Why don’t white people understand that Converse tekkies are not just cool but a political statement to people of colour? Why is it that South Africans of colour don’t really ‘write what we like’? What’s the deal with people pretending to be ‘woke’? Is Islam really as anti-feminist as is claimed? What does it feel like to be a brown woman in a white media corporation? And what life lessons can we learn from Bollywood movies?
In Sorry, Not Sorry, Haji Mohamed Dawjee explores the often maddening experience of moving through post-Apartheid South Africa as a woman of colour. In characteristically candid style, Dawjee pulls no punches when examining the social landscape: from arguing why she’d rather deal with an open racist than some liberal white people, to drawing on her own experience to convince readers that joining a cult is never a good idea.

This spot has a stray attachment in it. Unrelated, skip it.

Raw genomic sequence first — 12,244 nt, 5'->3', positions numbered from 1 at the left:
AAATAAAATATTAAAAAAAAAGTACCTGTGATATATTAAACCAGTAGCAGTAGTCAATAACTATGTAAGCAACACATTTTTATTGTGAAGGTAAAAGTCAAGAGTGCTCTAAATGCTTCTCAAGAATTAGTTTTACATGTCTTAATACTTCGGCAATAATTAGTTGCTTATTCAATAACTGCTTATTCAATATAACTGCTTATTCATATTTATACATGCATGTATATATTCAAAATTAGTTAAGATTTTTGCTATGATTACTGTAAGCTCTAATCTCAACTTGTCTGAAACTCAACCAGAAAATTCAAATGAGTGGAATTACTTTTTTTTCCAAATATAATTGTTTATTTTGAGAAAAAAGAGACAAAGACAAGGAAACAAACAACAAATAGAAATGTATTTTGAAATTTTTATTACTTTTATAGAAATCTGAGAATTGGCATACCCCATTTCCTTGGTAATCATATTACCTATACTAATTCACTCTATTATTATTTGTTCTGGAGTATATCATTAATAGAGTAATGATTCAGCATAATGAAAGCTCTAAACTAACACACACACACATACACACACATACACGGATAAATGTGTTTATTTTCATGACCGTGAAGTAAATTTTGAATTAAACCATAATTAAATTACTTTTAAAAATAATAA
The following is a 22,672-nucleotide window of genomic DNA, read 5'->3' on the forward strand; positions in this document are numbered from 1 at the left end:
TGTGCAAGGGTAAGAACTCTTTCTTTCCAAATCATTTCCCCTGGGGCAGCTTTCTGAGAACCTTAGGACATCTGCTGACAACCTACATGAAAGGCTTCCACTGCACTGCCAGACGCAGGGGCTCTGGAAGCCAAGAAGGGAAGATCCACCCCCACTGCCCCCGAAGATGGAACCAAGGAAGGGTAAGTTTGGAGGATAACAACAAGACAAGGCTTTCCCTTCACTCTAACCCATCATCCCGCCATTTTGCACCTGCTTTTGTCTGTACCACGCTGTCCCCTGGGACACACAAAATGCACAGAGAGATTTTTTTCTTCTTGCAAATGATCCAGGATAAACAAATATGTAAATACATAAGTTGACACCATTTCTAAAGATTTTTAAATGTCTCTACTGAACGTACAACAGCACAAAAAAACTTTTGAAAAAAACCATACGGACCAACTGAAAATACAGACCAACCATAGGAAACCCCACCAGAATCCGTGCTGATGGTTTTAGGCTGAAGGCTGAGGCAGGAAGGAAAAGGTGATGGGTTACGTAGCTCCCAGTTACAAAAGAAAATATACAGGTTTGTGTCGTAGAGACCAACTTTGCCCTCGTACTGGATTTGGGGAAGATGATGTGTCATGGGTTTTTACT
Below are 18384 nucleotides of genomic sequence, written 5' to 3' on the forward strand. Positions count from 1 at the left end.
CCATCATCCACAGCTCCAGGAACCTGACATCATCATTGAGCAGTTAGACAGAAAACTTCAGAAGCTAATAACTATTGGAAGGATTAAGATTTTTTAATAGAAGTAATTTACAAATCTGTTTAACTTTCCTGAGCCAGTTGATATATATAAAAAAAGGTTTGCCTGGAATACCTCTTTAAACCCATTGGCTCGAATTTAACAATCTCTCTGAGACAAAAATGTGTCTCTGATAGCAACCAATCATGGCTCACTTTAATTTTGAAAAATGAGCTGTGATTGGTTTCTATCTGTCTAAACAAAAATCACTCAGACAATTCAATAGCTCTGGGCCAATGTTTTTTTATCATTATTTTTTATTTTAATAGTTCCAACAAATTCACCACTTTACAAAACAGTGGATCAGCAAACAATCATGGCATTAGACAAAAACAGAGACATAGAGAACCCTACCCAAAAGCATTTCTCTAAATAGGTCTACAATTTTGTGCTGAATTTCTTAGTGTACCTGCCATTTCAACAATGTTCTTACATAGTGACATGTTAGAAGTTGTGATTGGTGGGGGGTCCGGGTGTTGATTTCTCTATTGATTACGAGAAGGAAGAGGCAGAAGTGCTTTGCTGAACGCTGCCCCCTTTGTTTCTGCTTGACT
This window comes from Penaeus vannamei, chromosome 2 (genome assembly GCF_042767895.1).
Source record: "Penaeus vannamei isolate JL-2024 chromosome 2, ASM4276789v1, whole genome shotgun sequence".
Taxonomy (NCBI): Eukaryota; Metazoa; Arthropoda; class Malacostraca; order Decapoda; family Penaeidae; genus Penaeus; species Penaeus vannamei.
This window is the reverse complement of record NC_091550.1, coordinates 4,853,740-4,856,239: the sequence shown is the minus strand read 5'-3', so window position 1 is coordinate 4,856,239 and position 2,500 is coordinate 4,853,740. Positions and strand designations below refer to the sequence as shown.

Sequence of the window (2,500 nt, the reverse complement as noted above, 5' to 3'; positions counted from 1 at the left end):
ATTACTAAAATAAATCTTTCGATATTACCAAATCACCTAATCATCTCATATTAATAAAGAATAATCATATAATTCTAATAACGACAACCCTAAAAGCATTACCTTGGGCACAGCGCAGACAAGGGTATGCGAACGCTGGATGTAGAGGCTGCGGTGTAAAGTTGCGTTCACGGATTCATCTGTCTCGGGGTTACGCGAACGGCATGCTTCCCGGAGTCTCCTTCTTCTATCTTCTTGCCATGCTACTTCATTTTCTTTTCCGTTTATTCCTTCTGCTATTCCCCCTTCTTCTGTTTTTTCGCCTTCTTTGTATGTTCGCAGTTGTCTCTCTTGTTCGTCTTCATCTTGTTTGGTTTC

In the provocative voice that has made Dawjee one of our country’s most talked-about columnists, she offers observations laced throughout with an acerbic wit. Sorry, Not Sorry will make readers laugh, wince, nod, introspect and argue.